IE: But wasn’t your first high school band broken up by a drama teacher?

MDB: (Sighs) Ah, that’s Wikipedia for you, where I’ve also slept with Montgomery Clift and was in The Knack. Gimme a break. Bullshit. No, that didn’t happen. I was in this to express myself, so I didn’t see any delineation between acting or singing — I’m either killing ‘em on television or in some dirty little club somewhere. I think it’s all just one wonderful way of getting that out.

IE: You have to admit, Silverhead was way ahead of the curve.

MDB: We actually sell more Silverhead records today than we ever did 40 years ago, and I’m heading over to Japan in January to tour with Silverhead songs. It has an audience. Did it breakthrough to the rock and roll stratosphere? Absolutely not. But did it influence a lot of bands? Absolutely. So when you think about it in terms of ‘What is Success?’ I think those two years I spent with Silverhead was one of the most interesting things I’ve ever done. Mainly because it was the first thing I’d ever done, so you had that innocence and that naivety. You didn’t question yourself — you were so confident that you just wanted to sing and write songs. So the more you know how to do it, the less “in the moment” it becomes. So I had an extraordinary time in that band, and not a day goes by that somebody doesn’t ask me in an e-mail or a Tweet about them.

IE: And only a handful of artists were signed to Led Zeppelin’s Swan Song Records. How did you befriend Jimmy Page?

MDB: We were playing in a club, and we needed another guitar player, a slide guitar player, because our original guy had left. And this guy named B.P. Fallon — who was the right hand of Jimmy Page —asked Jimmy if he knew of any good slide players. And Robert Plant, specifically, he asked. And Robert said, “This guy Robbie Blunt is amazing.” So we get him, we get in a club in Birmingham, which was where Robert lived, and the club had eleven people in it that night, and four of them were Led Zeppelin. And that was it. We ended up spending three days and three nights in this mad, debauched vacation with Led Zeppelin. But it wasn’t fanboy stuff, like, “Whoa! Wow! Led Zeppelin!” It was my life, and my job to make things happen for me. And if you just believe in yourself, things happen. That whole ‘Wow, Whoa’ thing doesn’t go down well with the people that you’re ‘Wowing’ and ‘Whoa-ing’ at. You just have to believe in yourself and get on with it.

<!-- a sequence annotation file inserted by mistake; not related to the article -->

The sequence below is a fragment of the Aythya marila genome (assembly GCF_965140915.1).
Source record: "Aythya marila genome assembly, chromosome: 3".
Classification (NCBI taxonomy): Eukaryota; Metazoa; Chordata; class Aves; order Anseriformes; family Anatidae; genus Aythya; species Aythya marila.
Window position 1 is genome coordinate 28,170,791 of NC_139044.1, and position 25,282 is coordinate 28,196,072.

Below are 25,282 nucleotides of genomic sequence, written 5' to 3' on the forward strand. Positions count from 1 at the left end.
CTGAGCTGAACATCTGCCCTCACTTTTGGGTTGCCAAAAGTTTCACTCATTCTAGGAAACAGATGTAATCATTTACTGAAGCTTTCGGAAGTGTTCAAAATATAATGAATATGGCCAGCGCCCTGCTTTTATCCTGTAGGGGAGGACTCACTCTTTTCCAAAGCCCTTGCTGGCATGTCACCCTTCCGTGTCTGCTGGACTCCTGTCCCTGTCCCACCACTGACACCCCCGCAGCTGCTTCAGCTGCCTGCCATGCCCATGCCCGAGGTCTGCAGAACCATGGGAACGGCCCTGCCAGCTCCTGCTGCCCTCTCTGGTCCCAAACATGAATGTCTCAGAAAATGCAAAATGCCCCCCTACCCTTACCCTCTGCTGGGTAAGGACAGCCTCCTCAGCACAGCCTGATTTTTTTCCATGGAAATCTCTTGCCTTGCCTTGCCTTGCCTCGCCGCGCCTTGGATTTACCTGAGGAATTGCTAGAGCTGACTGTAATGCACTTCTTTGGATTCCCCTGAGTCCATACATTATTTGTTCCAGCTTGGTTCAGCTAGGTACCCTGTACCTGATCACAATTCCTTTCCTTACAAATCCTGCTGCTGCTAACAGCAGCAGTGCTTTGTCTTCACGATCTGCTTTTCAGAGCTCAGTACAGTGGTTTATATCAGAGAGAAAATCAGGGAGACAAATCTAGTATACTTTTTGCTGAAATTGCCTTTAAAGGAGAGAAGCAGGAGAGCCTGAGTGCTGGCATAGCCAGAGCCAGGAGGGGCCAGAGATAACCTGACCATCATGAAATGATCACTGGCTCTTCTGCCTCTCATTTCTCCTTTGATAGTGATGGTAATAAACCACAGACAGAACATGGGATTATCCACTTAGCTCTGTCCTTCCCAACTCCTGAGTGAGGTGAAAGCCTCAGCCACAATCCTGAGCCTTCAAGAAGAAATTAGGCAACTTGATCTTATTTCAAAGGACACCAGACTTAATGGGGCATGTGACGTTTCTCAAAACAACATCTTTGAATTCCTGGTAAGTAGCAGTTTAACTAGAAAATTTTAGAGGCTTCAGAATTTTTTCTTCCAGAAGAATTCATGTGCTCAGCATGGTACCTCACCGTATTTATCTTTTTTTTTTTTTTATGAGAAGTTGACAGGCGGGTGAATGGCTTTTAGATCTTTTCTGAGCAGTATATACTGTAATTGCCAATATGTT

IE: You’ve interviewed tons of people on your show. Journalistically-speaking, what were some of your most significant ‘gets’?

MDB: Marianne Williamson was really fascinating — she was running for president. Don Johnson was great, too — he’s lived an incredible life, and it’s his 70th birthday on Sunday, which we’re going to. He introduced us at Live Aid, actually, and we did Miami Vice [with] The Power Station. And Weird Al Yankovic was incredible.  He’s not only smart and really funny, but he has a full view of what he does. It isn’t just high comedy; he had a lot to say about politics. He’s just a brilliant guy.

IE: I can’t believe you were in To Sir, With Love as the ultra-cool kid in shades.

MDB: I auditioned to play the black teacher, but I ended up with the shades. And Lulu was there! She was 15 years old; I was 16. It was great, an incredible moment.

IE: Your schedule still seems to be continuously booked.

MDB: I’m on the air three hours a day. I do MacGyver, I do a voice in a video game — which I’ve been doing for a year, hanging off cables in front of a green screen, playing a demon. Sometimes everyone will leave for coffee, and I’ll still be hanging there. And I work out like a slave in the morning, so there’s not much time for anything else.

IE: What period in your life was the most illuminating?

MDB: This morning. I think that you’ve got to get on with it – in the moment. I never reflect too much on what happened — I’m more interested in what’s happening now. So I don’t think about Live Aid too much. I just like being here now, hanging with my friends, and making music.

Michael Des Barres appears on SiriusXM Radio Mondays – Fridays, 8 am – 11 am ET and Tuesdays – Saturdays 12 am – 3 am ET.

-Tom Lanham